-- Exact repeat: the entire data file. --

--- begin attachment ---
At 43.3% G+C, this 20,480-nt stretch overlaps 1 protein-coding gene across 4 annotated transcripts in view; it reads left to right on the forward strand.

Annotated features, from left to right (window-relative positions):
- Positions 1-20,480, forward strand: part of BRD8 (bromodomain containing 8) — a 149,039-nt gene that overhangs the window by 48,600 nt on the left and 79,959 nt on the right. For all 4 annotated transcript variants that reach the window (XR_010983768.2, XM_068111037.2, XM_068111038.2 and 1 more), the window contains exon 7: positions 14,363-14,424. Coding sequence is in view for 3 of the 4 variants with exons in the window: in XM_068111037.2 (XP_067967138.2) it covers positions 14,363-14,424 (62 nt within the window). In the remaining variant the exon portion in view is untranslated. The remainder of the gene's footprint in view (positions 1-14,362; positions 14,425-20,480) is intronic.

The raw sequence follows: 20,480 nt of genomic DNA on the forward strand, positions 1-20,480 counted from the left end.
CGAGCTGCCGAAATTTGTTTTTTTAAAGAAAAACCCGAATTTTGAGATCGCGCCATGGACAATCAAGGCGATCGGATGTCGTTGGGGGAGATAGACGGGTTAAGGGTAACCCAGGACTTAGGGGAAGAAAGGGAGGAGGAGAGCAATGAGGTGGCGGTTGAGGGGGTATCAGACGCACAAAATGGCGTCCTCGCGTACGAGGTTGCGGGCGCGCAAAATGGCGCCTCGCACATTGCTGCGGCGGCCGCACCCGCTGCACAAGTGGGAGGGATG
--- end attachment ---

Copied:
At 43.3% G+C, this 20,480-nt stretch overlaps 1 protein-coding gene across 4 annotated transcripts in view; it reads left to right on the forward strand.

Annotated features, from left to right (window-relative positions):
- Positions 1-20,480, forward strand: part of BRD8 (bromodomain containing 8) — a 149,039-nt gene that overhangs the window by 48,600 nt on the left and 79,959 nt on the right. For all 4 annotated transcript variants that reach the window (XR_010983768.2, XM_068111037.2, XM_068111038.2 and 1 more), the window contains exon 7: positions 14,363-14,424. Coding sequence is in view for 3 of the 4 variants with exons in the window: in XM_068111037.2 (XP_067967138.2) it covers positions 14,363-14,424 (62 nt within the window). In the remaining variant the exon portion in view is untranslated. The remainder of the gene's footprint in view (positions 1-14,362; positions 14,425-20,480) is intronic.

The raw sequence follows: 20,480 nt of genomic DNA on the forward strand, positions 1-20,480 counted from the left end.
CGAGCTGCCGAAATTTGTTTTTTTAAAGAAAAACCCGAATTTTGAGATCGCGCCATGGACAATCAAGGCGATCGGATGTCGTTGGGGGAGATAGACGGGTTAAGGGTAACCCAGGACTTAGGGGAAGAAAGGGAGGAGGAGAGCAATGAGGTGGCGGTTGAGGGGGTATCAGACGCACAAAATGGCGTCCTCGCGTACGAGGTTGCGGGCGCGCAAAATGGCGCCTCGCACATTGCTGCGGCGGCCGCACCCGCTGCACAAGTGGGAGGGATG